Bhubaneswar: Deep in the hinterland Odisha, and several miles away from the nearest town Titlagarh and 104 km from Balangir, is a rocky outcrop between the small villages of Ranipur and Jharial.
With a classical circular structure with missing roof, this is one of the most mysterious temples of Odisha. It has a diameter of approximately fifty feet, making it twice the size of the Hirapur Yogini temple in Bhubaneswar.
The Ranipur-Jharial temple was built with coarse-grained inferior sandstone, which are a bit eroded. nowThe temple is said to have been constructed somewhere around 900 AD, as is suggested by the Somesvara shrine at the foot of the hill alongside the tank.
The past importance of this site can be gauged by the remains of a number of small stone temples built upon the rock, one large brick temple nearby, and also a site with Buddhist relics in the vicinity.
The Holy Water Tank
The crowning glory of the rocky mound in the circular temple of 64 Yoginis is a large natural tank, which appears to have been a significant place of pilgrimage a 1,000 years ago. An inscription in a temple on the embankment tells us that bathing in the waters of this tank, known as Somatirtha, absolves a person of all sins. This temple is a combination of religious faiths of Saivism, Budhism, Vaisnavism, and Tantrism.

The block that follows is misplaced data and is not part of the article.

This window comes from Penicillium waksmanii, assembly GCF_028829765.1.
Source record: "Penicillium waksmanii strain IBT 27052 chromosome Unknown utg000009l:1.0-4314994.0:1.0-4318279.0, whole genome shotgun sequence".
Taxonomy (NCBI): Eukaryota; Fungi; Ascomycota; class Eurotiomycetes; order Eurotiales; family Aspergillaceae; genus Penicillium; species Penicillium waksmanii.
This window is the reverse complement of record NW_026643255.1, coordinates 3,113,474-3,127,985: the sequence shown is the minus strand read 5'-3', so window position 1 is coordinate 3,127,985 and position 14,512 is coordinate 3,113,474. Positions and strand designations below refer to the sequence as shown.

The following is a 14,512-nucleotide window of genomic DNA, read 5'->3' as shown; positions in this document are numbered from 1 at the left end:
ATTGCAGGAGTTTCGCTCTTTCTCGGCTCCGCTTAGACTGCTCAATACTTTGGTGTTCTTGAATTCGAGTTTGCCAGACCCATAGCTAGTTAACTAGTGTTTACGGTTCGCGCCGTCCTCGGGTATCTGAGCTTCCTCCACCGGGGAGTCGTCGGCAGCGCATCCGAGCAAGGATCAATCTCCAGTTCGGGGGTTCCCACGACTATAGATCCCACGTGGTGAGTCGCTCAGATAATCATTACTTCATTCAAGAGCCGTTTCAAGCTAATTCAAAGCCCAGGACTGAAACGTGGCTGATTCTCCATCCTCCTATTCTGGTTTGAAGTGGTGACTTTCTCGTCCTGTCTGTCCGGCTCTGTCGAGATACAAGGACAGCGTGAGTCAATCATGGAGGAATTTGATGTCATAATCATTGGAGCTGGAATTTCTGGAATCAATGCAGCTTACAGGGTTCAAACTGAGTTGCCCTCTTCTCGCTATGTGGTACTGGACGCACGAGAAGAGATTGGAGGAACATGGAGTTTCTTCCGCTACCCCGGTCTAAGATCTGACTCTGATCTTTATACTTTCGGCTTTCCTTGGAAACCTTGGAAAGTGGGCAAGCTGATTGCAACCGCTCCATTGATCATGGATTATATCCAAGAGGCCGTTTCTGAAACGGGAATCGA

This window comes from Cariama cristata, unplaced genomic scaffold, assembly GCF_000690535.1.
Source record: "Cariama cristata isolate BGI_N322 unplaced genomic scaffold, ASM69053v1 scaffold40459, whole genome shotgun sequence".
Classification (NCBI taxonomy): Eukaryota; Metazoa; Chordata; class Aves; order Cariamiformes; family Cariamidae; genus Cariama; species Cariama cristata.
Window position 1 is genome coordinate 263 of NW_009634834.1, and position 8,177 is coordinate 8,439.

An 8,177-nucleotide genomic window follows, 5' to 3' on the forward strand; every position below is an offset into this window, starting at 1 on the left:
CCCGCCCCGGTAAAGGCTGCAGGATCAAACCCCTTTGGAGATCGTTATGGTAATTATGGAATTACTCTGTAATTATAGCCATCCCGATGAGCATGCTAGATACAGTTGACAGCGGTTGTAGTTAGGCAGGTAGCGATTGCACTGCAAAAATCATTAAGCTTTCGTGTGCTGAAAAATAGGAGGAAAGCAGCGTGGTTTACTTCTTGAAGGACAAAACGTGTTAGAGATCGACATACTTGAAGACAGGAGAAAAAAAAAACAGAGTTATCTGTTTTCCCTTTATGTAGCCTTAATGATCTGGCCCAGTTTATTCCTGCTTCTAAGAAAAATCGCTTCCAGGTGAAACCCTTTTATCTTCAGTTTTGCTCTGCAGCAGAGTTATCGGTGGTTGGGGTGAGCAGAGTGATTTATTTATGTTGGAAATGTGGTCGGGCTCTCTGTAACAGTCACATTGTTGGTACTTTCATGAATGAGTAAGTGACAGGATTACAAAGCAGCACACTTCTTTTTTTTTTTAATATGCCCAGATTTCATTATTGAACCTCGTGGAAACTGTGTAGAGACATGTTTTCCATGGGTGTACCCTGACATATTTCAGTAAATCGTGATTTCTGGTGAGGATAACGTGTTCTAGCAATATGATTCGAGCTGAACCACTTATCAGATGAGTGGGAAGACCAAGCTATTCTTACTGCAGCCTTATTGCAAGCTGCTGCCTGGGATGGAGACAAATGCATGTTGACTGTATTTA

The unique aspect of Yogini temples are their intricate sculptures. The temple is adorned with a large proportion of animal-headed Yoginis, with 14 such heads clearly distinguishable like the one with a cat head, or an elephant head. The images of the goddesses are rather odd, but extremely erotic with prominent physical features. One might as well feel scared and curious at the same time while examining these magnificent sculptures. The images are large and all the Yoginis are shown dancing, each striking an identical pose. The positioning of the legs is basic to all Indian classical dance and is a stance assumed at the start of each set of movements.
Shiva And The Urdhva Linga
There are 64 niches in this temple, and at its centre, there is the original small roofed pavilion, which is still relatively intact, housing an image of Lord Shiva dancing. The textual concept of Shiva at the centre of a circle of Yoginis is thus followed here exactly. However, the fact that Shiva and the Yoginis are dancing appears to be a novel iconographic arrangement. Shiva has three faces and eight arms and is shown with urdhva linga (erect phallus). Ganesha and the divine bull Nandi are also carved along the base of the image. While the main entrance to the temple is a simple opening on the east, there is a secondary entrance on the south nearly filled with stone blocks similar to those used in the structure.
Detour And Destress
It is suitable for group adventures and to spot colourful wildlife like tigers, deer, bears, foxes, elephants, and wild birds. Kumuda Padad, a natural splendorous place, is also very popular with tourists. This hilly area is considered to be the abode of Lord Dhabaleswar and has big natural spacious caves spread across an area of 80 feet by 40 feet. Kumuda Pahad is only half a kilometre away from Titlagarh and offers a good place to stay.
The nearest airports are Biju Pattnaik International Airport, Bhubaneswar (248 kilometers) and Jharsuguda (179 kilometers). Swami Vivekananda International Airport, Raipur (201 kilometers) is another option. Mundpadar at a distance of 4 kms is the nearest bus stop to reach Ranipur Jharial. One can also take a road trip to the temple.